Why the Pacific Crest Trail?
Clouds spread above us like a steel grey canopy. A brisk breeze blew and we shivered against the 45 degree chill. Here it was, the end of April, as we stood at the Southern Terminus of the Pacific Crest Trail, my friend Brian and I. Our friend, Will, had just driven off with my car. There was no other choice now, but to start working our way north toward Canada on foot, although that was a goal neither of us held for this particular trip.
Canada, 2650 grueling miles ahead, though out of reach for the two of us at this point in our lives with our focus on kids and careers, is a very real goal for the vast majority of people who start treading upon this trail at this very spot, after taking the very same pictures in front of the very same trail posts. Less than 20% make it all the way, but that’s OK. Everyone’s journey is as different as the story that brought them to this otherwise obscure hill at the border between Mexico and California.
For some, their journey on the PCT is all about escape. For others it’s discovery. Some want to reconnect with nature or with their inner selves while others want to disconnect from the world or bad relationships or terrible jobs or other unbearable circumstances which, in one way or another, have imprisoned them. Here, at the trail’s head, shines a glimmer of hope. Out there on the trail somewhere, answers, relief, revitalization, self-fulfillment, re-empowerment, peace, solace, freedom, and vast stretches of untamed wilderness lay waiting to be found. Some, like myself and Brian, will find at least a measure of what they’re looking for in the first segment of the PCT. Others will require the entire 2650 miles. Either way, it’s OK. Everyone’s journey is unique.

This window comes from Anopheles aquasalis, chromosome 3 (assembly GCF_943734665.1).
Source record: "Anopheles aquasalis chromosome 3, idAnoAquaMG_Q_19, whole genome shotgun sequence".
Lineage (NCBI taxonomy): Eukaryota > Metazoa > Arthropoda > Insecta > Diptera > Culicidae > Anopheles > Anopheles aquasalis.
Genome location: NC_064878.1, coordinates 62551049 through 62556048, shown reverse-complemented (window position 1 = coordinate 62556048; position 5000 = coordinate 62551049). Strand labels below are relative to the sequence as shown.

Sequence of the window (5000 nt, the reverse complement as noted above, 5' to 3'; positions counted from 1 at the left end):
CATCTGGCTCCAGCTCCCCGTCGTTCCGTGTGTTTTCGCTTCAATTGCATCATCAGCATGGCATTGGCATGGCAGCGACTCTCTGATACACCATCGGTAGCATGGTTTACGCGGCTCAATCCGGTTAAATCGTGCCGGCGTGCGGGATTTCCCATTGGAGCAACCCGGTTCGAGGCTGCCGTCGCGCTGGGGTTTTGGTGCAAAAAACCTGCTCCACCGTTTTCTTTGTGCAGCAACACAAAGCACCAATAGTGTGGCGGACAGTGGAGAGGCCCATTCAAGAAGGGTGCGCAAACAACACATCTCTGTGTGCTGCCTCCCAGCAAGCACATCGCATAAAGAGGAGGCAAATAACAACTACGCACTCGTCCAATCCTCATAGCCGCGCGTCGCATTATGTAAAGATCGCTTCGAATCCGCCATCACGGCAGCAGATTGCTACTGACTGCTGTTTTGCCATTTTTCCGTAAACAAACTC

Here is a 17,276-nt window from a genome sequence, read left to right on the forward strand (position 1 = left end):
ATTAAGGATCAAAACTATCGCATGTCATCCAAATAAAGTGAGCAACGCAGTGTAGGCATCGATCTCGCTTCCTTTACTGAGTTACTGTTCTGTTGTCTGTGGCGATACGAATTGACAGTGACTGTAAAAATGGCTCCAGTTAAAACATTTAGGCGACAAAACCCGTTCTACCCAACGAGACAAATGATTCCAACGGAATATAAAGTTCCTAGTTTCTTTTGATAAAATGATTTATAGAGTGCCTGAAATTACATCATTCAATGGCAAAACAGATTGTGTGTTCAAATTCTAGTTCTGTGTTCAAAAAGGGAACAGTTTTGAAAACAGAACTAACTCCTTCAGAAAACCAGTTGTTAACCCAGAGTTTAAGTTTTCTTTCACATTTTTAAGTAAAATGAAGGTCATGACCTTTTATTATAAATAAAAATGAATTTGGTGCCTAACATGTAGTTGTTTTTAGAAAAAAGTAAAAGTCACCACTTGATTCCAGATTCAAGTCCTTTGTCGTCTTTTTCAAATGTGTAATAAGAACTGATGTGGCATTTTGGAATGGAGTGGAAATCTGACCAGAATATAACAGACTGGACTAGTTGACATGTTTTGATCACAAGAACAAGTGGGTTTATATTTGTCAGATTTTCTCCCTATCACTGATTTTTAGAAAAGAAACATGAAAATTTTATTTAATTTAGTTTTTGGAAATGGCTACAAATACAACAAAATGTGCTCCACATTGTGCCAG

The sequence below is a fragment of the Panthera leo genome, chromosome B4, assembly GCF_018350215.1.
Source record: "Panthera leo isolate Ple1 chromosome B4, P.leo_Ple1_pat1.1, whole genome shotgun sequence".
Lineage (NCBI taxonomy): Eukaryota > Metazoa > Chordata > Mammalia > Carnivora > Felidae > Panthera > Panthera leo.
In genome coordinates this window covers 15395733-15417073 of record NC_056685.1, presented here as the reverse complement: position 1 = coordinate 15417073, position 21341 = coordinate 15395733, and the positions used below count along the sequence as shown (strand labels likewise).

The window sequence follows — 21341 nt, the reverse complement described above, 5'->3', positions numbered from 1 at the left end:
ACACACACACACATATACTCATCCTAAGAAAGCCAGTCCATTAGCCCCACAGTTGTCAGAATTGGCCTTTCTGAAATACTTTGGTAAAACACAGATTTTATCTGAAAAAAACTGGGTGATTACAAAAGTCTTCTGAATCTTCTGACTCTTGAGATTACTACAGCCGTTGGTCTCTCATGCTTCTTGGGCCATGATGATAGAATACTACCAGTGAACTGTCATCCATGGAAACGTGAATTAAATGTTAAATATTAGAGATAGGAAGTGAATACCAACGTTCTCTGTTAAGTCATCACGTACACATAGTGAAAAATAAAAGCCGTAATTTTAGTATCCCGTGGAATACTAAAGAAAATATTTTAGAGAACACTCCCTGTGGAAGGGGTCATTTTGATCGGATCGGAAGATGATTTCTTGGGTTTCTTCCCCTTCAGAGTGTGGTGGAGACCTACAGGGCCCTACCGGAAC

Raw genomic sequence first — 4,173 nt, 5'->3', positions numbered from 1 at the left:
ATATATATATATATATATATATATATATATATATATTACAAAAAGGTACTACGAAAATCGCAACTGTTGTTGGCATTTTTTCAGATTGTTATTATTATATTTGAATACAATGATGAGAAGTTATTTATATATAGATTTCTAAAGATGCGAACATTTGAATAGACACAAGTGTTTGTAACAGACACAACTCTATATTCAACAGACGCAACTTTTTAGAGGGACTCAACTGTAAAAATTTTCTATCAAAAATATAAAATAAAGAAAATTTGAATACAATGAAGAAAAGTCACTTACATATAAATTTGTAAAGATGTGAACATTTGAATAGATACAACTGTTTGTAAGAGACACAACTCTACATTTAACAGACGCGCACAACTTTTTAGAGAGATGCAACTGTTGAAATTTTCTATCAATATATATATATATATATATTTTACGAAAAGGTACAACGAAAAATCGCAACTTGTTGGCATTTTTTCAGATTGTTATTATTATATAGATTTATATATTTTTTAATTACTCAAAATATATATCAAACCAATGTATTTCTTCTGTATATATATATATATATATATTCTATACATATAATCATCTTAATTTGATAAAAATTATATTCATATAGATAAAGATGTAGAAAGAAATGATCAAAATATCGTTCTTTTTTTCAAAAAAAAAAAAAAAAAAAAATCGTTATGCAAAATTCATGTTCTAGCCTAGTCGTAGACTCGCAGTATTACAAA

Being out there changes one’s perspective on current circumstances. Studies show increased mental ability after a long hike in the wilderness. The physical health benefits of hiking cannot be understated, either. Physical exertion and mental stimulation combine along the PCT to help those adventurers who come to the trail in search of something they can’t seem to find in the confines of modern living, despite its inviting and captivating trappings and luring promises of convenience and luxury. Technology that is designed to give its users an abundance of time by making life easier seems to have wrapped too many of us in a virtual stranglehold. We’re tied to it. Addicted. Perhaps that is why the trail is more crowded than ever. In the past ten years, the average number of hikers who started at the southern terminus has increased from roughly 500 to over 4,000 in 2016, according to a Forest Service Ranger I spoke to at the onset of my trip. Pretty amazing.
The Wild Effect?
Of course, some of this increase in trail traffic may be the combined Reese Witherspoon/Cheryl Strayed effect. Cheryl Strayed is the author of the book “Wild” that chronicles her journey to and on the PCT and Reese Witherspoon is the beautiful and talented actress that portrays her in the movie. Since the book and movie came out, interest in the PCT has skyrocketed — and justifiably so. If someone as conflicted and tormented as Strayed could find a modicum of peace and resolution out on the trail, why not give it a try?